A New Coast, a New Home, and a New Perspective

As I drove down a winding road in the mountains of western Oregon, I saw it for the first time: the Pacific Ocean. From afar, it looked much like the Atlantic, but the closer I got, the more I could see the new adventures each wave was carrying ashore for me. This summer marks my first time on the west coast, and I know for sure it won’t be my last. I grew up around Boston and have always been attracted to the ocean, but the older I’ve become, the more I’ve been drawn to the natural beauty and marine life of the Pacific Northwest. I aspire, upon completing my undergraduate degree, to bring my knowledge and passion of marine conservation to this region and make it my new home.

My first sunset over the Pacific Ocean

I’ve only been in Newport for a few days, but I’ve already had the opportunity to go to the beach, watch several beautiful sunsets, bike along the coast, and camp in a state park. I arrived a week later than the rest of the scholars due to the finishing of my SEA Semester, a program in which I spent 35 days sailing a tall ship 2,500 nautical miles through the Sargasso Sea and North Atlantic and studying Sargassum phylogenetic diversity and distribution. That means I’m not only adjusting to a new home and a new coast, but I’m also re-adjusting to life on land. While I may have the opportunity this summer to work at sea, the majority of my internship will take place on shore with the Oregon Department of Fish and Wildlife (ODFW). For this job, I will be working with the ODFW fisheries research team to study the efficiency of remote underwater vehicles, also known as stereo-video landers, in developing fisheries-independent surveys of demersal fish populations in Oregon. I will be conducting video reviews of previously recorded stereo-video lander footage to study whether species composition and abundance varies between day and night. Understanding this parameter will help develop more accurate fisheries-independent data for stock assessments.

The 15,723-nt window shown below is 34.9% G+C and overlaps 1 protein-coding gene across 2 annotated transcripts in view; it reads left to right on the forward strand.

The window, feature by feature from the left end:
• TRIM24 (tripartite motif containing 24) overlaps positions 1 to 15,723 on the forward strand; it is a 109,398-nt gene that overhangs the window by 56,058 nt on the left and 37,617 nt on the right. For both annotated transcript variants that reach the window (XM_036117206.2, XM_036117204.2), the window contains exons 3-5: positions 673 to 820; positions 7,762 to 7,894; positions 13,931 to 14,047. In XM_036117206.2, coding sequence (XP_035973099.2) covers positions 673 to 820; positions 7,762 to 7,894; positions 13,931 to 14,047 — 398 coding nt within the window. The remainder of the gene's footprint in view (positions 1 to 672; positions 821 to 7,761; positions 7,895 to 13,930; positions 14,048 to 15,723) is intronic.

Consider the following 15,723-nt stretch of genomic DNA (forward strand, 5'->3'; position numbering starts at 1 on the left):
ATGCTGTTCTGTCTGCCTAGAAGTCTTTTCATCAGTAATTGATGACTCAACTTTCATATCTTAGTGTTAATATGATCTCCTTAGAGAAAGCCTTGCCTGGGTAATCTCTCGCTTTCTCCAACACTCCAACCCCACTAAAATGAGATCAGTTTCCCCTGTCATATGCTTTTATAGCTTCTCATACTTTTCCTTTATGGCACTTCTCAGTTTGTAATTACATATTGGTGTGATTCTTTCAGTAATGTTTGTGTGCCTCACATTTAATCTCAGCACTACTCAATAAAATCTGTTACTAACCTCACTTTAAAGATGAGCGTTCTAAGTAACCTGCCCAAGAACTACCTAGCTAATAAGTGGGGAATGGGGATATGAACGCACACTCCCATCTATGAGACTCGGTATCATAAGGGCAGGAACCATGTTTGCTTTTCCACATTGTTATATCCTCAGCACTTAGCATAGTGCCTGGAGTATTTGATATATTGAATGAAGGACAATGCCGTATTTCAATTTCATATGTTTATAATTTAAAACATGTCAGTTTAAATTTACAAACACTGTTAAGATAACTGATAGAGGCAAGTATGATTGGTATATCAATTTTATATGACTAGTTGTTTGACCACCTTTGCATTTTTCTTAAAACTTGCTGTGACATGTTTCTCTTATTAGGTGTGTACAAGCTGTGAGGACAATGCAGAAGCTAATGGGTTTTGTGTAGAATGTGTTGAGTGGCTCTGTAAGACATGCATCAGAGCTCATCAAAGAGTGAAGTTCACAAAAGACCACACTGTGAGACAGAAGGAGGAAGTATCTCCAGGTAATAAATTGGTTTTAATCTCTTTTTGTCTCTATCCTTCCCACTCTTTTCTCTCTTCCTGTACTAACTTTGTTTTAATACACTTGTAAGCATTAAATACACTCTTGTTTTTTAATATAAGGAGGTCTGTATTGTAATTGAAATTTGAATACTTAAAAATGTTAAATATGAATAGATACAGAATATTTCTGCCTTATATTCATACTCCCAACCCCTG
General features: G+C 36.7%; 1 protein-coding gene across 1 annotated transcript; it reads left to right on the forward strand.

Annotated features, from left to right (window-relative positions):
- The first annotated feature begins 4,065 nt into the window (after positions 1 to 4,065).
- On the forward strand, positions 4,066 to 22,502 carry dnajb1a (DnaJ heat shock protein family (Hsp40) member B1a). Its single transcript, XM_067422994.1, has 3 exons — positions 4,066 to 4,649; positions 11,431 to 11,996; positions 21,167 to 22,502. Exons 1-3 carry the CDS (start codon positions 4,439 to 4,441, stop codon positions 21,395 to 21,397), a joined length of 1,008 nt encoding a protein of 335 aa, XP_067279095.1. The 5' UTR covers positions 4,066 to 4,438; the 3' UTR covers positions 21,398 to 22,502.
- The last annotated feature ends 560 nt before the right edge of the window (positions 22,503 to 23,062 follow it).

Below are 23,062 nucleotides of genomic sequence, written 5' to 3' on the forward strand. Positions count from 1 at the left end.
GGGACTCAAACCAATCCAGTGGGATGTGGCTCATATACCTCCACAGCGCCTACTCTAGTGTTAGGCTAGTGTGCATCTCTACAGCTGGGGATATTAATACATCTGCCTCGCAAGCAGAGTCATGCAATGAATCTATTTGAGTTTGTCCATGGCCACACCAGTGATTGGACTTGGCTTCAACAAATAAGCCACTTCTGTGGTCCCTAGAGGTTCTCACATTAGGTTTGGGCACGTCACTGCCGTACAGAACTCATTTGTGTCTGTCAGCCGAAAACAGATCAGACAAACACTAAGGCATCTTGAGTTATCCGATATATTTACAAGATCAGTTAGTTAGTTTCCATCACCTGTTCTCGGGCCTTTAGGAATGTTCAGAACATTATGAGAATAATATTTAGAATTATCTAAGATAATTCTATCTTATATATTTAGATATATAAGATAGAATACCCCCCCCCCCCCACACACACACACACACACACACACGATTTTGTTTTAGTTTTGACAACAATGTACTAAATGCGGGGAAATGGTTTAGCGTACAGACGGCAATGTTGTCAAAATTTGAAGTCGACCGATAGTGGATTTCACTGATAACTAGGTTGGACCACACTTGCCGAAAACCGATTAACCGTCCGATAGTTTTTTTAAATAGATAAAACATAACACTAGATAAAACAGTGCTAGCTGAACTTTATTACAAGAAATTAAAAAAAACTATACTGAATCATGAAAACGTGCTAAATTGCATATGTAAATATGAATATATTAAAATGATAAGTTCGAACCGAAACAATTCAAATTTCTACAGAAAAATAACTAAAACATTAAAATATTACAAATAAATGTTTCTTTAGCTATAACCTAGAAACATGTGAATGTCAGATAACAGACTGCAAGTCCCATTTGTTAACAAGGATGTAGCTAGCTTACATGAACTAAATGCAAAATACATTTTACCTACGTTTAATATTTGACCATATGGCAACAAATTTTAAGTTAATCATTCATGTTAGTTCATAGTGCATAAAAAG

Throughout my undergraduate career in marine science, I’ve have grown increasingly more interested in fisheries conservation and management. Last summer I interned at the NOAA Southeast Fisheries Science Center, and throughout the past year in the classroom I have learned a lot about fisheries management and economics. I’m excited this summer to experience a different type of workplace, as much of my previous work has been field-based, and to work hands-on in fisheries management. Tomorrow marks my first day in the office. Just as the Pacific Ocean became more scintillating the closer I got, this opportunity with ODFW gets more exciting as the minutes go by. I cannot wait to learn more about the project I get to assist, the marine life that thrives off the Oregon coast, and the ways fisheries science plays a role in marine conservation.